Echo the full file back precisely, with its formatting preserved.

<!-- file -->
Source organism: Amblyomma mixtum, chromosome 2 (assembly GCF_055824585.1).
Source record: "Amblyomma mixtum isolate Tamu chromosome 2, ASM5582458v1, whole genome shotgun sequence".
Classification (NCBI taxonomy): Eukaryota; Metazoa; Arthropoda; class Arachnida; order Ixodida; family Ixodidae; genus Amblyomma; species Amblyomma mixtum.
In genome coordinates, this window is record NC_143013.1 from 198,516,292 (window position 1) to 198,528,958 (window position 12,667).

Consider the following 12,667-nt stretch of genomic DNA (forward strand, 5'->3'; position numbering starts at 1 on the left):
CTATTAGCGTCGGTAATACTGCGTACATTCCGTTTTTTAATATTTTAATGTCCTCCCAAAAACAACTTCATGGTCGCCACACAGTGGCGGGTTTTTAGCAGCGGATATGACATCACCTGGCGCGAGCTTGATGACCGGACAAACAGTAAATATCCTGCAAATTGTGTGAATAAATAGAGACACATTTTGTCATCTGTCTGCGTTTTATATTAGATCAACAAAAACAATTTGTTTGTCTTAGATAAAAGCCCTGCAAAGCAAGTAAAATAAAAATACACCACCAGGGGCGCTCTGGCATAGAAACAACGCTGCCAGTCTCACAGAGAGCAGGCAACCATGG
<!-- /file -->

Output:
Source organism: Amblyomma mixtum, chromosome 2 (assembly GCF_055824585.1).
Source record: "Amblyomma mixtum isolate Tamu chromosome 2, ASM5582458v1, whole genome shotgun sequence".
Classification (NCBI taxonomy): Eukaryota; Metazoa; Arthropoda; class Arachnida; order Ixodida; family Ixodidae; genus Amblyomma; species Amblyomma mixtum.
In genome coordinates, this window is record NC_143013.1 from 198,516,292 (window position 1) to 198,528,958 (window position 12,667).

Consider the following 12,667-nt stretch of genomic DNA (forward strand, 5'->3'; position numbering starts at 1 on the left):
CTATTAGCGTCGGTAATACTGCGTACATTCCGTTTTTTAATATTTTAATGTCCTCCCAAAAACAACTTCATGGTCGCCACACAGTGGCGGGTTTTTAGCAGCGGATATGACATCACCTGGCGCGAGCTTGATGACCGGACAAACAGTAAATATCCTGCAAATTGTGTGAATAAATAGAGACACATTTTGTCATCTGTCTGCGTTTTATATTAGATCAACAAAAACAATTTGTTTGTCTTAGATAAAAGCCCTGCAAAGCAAGTAAAATAAAAATACACCACCAGGGGCGCTCTGGCATAGAAACAACGCTGCCAGTCTCACAGAGAGCAGGCAACCATGG